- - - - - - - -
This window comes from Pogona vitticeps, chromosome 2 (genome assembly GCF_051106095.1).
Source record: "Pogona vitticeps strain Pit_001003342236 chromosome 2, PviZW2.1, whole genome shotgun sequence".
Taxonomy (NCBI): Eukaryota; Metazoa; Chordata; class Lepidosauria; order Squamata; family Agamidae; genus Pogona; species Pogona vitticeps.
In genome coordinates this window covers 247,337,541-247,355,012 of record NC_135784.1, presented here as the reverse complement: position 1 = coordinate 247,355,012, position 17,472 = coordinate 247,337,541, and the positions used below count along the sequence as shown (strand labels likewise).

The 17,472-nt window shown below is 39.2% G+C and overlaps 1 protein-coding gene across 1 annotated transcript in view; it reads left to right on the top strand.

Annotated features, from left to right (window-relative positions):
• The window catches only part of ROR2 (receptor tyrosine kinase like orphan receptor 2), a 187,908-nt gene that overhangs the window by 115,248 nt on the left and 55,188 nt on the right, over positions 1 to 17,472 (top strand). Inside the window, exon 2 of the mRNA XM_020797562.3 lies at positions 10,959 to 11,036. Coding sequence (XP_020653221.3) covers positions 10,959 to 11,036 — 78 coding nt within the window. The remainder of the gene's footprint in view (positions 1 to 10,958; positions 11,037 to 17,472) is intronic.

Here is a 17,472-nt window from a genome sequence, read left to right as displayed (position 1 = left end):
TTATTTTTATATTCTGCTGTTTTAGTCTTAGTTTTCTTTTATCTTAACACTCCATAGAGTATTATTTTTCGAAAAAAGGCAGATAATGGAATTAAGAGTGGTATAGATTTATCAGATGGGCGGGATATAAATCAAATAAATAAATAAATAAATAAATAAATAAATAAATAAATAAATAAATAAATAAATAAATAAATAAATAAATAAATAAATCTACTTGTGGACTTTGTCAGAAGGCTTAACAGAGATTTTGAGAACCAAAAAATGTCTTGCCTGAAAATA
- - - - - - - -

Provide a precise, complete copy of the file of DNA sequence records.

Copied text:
This window comes from Pogona vitticeps, chromosome 2 (genome assembly GCF_051106095.1).
Source record: "Pogona vitticeps strain Pit_001003342236 chromosome 2, PviZW2.1, whole genome shotgun sequence".
Taxonomy (NCBI): Eukaryota; Metazoa; Chordata; class Lepidosauria; order Squamata; family Agamidae; genus Pogona; species Pogona vitticeps.
In genome coordinates this window covers 247,337,541-247,355,012 of record NC_135784.1, presented here as the reverse complement: position 1 = coordinate 247,355,012, position 17,472 = coordinate 247,337,541, and the positions used below count along the sequence as shown (strand labels likewise).

The 17,472-nt window shown below is 39.2% G+C and overlaps 1 protein-coding gene across 1 annotated transcript in view; it reads left to right on the top strand.

Annotated features, from left to right (window-relative positions):
• The window catches only part of ROR2 (receptor tyrosine kinase like orphan receptor 2), a 187,908-nt gene that overhangs the window by 115,248 nt on the left and 55,188 nt on the right, over positions 1 to 17,472 (top strand). Inside the window, exon 2 of the mRNA XM_020797562.3 lies at positions 10,959 to 11,036. Coding sequence (XP_020653221.3) covers positions 10,959 to 11,036 — 78 coding nt within the window. The remainder of the gene's footprint in view (positions 1 to 10,958; positions 11,037 to 17,472) is intronic.

Here is a 17,472-nt window from a genome sequence, read left to right as displayed (position 1 = left end):
TTATTTTTATATTCTGCTGTTTTAGTCTTAGTTTTCTTTTATCTTAACACTCCATAGAGTATTATTTTTCGAAAAAAGGCAGATAATGGAATTAAGAGTGGTATAGATTTATCAGATGGGCGGGATATAAATCAAATAAATAAATAAATAAATAAATAAATAAATAAATAAATAAATAAATAAATAAATAAATAAATAAATAAATAAATAAATCTACTTGTGGACTTTGTCAGAAGGCTTAACAGAGATTTTGAGAACCAAAAAATGTCTTGCCTGAAAATA